Speaking at a precision-metal and plastics fabricator company in suburban Orlando, Scott also vowed to clean up Florida's troubled workforce development boards and prioritize education spending on technology, engineering and mathematics.
The Republican governor doubled down on business tax relief enacted earlier this year by proposing to:
- Increase the corporate income tax exemption from $25,000 to $50,000, on the way to phasing out the levy altogether.
- Reduce the tangible personal property tax, currently paid by more than 300,000 business owners. Scott said he will ask the 2012 Legislature to place a constitutional amendment on the ballot to exempt any business with less than $50,000 in tangible personal property, effectively eliminating the tax for more than 150,000 businesses.
- Tighten scrutiny on the state's special taxing districts that collect $15.4 billion in revenues annually.
Though Florida has gained 87,000 private-sector jobs since he took office in January, more than 900,000 Floridians remain out of work.
"Our state’s economy is changing, and the jobs that are being created are different from the jobs that were lost during the economic downturn. The skills of the unemployed do not always match the current and future job market," Scott told an audience at Metal Essence in Longwood.
"If we are serious about getting people back to work, that begins with re-purposing our unemployment compensation system to become a re-employment system. Rather than merely helping make ends meet for families in the short run, we are instead focused on identifying jobs and getting Floridians prepared for their next job opportunity," he said.
Scott proposes to incorporate required job training for those on unemployment.
"This will be accomplished by creating a re-employment system that proactively works with unemployed Floridians to assess the compatibility of their skills with current and future job opportunities and provides them with the training and career education opportunities that facilitates career advancement, increased productivity and economic prosperity," the governor said.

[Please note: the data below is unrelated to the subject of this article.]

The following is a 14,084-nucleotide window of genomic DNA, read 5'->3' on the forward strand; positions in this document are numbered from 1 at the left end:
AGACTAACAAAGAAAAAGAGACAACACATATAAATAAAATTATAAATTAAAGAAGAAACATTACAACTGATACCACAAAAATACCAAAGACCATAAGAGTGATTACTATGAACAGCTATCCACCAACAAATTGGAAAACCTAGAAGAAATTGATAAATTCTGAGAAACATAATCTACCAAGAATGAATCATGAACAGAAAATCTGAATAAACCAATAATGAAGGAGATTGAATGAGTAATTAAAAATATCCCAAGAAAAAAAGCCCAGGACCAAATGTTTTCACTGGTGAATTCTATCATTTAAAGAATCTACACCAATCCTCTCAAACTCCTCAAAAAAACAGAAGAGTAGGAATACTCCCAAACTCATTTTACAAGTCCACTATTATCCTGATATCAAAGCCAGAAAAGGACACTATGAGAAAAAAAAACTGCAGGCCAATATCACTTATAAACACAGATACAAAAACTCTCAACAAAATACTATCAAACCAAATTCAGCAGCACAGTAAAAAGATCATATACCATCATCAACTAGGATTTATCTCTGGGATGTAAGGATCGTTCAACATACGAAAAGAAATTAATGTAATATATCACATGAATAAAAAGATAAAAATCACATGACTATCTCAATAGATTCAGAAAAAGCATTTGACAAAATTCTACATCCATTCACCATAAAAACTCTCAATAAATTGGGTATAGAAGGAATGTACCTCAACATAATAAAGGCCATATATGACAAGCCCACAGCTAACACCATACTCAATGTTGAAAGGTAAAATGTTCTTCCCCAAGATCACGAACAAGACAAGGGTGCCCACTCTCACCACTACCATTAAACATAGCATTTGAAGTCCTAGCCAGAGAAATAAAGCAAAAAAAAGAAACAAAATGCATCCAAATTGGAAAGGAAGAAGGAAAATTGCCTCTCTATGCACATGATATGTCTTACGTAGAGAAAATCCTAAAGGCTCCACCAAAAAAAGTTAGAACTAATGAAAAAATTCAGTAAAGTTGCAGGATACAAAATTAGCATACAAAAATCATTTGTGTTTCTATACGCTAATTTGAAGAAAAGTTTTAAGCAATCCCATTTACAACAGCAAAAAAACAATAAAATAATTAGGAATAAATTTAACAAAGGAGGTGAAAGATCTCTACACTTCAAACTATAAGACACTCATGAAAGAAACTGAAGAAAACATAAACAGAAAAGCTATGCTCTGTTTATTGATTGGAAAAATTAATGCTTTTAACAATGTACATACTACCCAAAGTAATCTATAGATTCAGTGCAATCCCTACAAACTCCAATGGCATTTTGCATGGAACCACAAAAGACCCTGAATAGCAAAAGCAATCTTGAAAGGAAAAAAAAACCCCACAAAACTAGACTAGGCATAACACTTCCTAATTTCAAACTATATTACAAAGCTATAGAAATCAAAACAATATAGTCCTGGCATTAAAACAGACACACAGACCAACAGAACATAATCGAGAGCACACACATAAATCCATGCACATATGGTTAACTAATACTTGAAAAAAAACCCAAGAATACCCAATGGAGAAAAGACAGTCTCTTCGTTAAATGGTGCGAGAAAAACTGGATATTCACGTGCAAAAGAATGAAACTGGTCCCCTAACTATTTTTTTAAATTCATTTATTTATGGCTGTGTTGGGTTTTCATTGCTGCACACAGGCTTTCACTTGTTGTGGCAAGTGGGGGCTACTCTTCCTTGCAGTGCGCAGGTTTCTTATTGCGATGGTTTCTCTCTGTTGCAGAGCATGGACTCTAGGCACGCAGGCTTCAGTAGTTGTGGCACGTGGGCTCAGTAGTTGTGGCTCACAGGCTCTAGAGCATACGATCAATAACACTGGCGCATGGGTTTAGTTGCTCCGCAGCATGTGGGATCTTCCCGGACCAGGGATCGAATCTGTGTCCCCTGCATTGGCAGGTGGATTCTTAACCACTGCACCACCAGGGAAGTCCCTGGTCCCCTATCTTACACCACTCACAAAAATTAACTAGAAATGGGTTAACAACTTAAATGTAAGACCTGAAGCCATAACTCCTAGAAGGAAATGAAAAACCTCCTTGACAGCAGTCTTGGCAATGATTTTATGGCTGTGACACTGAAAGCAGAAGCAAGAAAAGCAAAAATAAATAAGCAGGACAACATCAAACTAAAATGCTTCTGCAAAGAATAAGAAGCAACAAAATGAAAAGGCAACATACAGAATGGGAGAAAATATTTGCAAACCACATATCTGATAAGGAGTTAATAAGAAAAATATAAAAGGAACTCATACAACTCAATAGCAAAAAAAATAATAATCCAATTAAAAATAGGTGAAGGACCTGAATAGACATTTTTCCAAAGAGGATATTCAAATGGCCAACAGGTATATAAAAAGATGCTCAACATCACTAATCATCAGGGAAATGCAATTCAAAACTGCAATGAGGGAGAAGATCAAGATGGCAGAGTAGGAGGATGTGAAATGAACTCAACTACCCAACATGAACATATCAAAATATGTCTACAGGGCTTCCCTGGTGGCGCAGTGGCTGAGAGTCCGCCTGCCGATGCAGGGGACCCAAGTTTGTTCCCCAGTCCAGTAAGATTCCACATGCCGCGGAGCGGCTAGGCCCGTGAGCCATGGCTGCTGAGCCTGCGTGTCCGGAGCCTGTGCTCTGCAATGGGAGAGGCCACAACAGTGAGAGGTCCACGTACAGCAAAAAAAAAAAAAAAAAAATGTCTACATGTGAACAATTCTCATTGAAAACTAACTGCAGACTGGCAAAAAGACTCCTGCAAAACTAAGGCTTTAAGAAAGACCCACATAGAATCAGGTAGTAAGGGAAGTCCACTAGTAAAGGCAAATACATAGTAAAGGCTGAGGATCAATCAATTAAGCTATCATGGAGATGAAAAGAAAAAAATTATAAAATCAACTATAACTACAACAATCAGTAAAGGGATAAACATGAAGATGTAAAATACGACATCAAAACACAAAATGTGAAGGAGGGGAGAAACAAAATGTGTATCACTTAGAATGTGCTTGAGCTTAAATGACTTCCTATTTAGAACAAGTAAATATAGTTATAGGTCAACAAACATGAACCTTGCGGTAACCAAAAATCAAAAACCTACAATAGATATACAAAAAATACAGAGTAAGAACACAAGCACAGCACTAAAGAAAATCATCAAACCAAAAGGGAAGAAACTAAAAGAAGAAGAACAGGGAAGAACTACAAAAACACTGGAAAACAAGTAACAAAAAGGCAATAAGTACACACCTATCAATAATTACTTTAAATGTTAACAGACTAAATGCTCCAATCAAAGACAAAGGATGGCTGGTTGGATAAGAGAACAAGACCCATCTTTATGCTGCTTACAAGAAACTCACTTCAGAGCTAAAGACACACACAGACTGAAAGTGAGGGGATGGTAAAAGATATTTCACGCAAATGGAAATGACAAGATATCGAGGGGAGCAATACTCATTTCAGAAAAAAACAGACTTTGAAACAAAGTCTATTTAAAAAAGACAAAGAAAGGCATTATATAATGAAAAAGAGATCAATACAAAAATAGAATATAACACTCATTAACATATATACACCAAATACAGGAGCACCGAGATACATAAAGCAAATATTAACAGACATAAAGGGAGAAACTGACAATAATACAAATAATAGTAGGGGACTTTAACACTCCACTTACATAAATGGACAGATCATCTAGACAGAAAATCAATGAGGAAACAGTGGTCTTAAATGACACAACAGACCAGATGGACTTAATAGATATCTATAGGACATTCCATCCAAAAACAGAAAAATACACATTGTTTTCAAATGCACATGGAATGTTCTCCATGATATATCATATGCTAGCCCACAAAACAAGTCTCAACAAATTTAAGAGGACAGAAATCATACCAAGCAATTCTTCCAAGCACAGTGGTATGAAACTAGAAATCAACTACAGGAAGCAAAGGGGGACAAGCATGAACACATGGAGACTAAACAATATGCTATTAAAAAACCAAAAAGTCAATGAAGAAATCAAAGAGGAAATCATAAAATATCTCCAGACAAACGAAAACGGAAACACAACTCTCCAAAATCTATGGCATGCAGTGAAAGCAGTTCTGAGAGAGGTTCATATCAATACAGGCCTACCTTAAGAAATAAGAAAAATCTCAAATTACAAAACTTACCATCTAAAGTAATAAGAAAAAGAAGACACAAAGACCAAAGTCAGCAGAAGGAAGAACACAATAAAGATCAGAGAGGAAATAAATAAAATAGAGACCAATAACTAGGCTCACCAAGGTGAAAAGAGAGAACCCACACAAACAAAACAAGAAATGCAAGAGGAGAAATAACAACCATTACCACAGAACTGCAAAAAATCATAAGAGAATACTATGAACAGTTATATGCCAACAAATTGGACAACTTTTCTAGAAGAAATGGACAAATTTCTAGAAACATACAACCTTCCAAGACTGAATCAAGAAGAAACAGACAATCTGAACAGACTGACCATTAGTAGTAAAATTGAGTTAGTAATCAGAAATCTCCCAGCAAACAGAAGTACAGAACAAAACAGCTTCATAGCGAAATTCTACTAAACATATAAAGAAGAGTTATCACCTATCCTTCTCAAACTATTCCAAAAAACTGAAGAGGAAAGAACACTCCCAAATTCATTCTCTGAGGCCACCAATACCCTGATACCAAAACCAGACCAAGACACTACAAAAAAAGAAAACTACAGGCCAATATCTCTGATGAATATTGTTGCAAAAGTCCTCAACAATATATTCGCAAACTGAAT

The five other points in his seven-point plan call for:
- Streamlining business permitting and eliminating burdensome rules and regulations.
- Restoring accountability and credibility to Florida’s workforce boards.
- Prioritizing vital transportation projects to facilitate economic development opportunities.
- Offering stability to Florida businesses by balancing the budget without raising taxes.
- Prioritizing science, technology, engineering and mathematics in education.
"More repeals are scheduled, with plans to expedite many of the repeals through proposed legislation in the 2012 session. In addition, agencies identified approximately 1,500 rule revisions that can be made to reduce overly burdensome, unnecessary or duplicative regulations," Scott reported.
The governor promised, however, that there was one thing his "Job Creation and Economic Growth Agenda" would not do.
"I will not propose new government spending or programs to 'stimulate' job growth.
"Instead, this plan focuses on removing the barriers to beginning, relocating and growing a business in our state. We will attract new jobs by consistently letting businesses know through our actions that we want Florida to be their home," he said.
Contact Kenric Ward at email@example.com or at (772) 801-5341.